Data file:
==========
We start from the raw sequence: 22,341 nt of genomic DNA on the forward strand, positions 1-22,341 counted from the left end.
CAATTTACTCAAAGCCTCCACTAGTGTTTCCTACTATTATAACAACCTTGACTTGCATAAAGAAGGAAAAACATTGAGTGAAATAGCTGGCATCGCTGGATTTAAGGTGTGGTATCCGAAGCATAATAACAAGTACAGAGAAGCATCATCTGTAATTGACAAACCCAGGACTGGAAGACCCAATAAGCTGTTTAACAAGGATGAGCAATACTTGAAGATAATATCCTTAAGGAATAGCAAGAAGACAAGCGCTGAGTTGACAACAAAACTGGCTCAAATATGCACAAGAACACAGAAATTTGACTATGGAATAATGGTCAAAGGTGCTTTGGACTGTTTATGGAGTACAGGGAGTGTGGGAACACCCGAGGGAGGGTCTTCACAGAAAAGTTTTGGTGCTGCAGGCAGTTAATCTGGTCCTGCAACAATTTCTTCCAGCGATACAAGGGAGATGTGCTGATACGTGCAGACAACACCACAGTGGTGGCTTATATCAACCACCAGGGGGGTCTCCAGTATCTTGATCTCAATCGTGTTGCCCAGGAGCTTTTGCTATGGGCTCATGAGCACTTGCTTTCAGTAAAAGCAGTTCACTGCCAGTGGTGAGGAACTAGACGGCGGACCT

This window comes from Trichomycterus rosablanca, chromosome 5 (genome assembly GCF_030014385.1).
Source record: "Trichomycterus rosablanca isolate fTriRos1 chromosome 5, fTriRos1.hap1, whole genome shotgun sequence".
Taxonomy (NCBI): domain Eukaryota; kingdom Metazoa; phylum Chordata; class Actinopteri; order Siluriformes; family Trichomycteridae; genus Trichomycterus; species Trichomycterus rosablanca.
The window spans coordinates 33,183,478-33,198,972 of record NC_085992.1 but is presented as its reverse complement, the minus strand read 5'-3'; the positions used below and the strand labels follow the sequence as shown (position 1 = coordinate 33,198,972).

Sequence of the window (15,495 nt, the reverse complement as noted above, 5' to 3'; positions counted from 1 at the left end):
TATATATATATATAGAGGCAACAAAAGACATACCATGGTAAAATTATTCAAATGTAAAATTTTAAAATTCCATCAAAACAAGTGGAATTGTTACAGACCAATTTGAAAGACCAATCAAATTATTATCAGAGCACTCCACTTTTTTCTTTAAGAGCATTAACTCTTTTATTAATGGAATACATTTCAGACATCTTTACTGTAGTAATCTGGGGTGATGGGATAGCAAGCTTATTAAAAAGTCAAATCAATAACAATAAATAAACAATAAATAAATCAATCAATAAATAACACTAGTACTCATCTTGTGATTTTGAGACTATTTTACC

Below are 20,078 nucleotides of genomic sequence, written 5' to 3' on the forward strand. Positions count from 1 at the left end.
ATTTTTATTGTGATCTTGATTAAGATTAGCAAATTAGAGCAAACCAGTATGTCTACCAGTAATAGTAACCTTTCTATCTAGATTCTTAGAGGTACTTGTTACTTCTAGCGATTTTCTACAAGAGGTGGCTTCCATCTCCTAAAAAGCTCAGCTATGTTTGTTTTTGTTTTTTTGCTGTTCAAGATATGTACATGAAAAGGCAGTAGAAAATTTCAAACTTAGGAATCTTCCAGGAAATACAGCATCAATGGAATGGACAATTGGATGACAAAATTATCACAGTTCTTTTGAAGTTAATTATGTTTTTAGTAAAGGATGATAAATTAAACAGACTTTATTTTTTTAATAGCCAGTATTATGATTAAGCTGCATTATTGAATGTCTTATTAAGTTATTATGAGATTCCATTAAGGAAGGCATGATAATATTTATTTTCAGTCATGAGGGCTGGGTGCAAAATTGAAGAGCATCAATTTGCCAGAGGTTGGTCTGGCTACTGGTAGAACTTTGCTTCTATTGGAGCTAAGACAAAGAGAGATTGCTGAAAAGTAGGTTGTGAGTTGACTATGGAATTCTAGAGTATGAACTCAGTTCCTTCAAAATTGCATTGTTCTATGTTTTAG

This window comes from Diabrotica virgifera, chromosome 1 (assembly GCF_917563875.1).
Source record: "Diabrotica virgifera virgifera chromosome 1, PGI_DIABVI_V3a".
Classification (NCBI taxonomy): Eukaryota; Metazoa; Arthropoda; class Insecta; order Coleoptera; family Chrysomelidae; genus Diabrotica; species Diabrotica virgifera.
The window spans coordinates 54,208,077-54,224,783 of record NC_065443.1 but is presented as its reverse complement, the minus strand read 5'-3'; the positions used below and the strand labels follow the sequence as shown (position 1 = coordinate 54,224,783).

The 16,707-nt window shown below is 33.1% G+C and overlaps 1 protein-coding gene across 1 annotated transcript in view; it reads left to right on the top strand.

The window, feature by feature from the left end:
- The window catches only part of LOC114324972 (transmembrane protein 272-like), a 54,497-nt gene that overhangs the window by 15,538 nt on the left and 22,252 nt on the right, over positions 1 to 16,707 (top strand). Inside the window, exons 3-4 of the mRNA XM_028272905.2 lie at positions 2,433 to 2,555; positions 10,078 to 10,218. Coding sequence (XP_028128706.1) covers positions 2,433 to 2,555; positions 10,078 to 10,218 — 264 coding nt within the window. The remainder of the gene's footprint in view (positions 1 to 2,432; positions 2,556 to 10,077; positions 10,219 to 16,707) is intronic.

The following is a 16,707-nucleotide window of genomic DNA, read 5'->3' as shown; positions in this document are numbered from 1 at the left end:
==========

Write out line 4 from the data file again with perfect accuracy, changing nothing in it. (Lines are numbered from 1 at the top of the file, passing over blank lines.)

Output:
Source record: "Trichomycterus rosablanca isolate fTriRos1 chromosome 5, fTriRos1.hap1, whole genome shotgun sequence".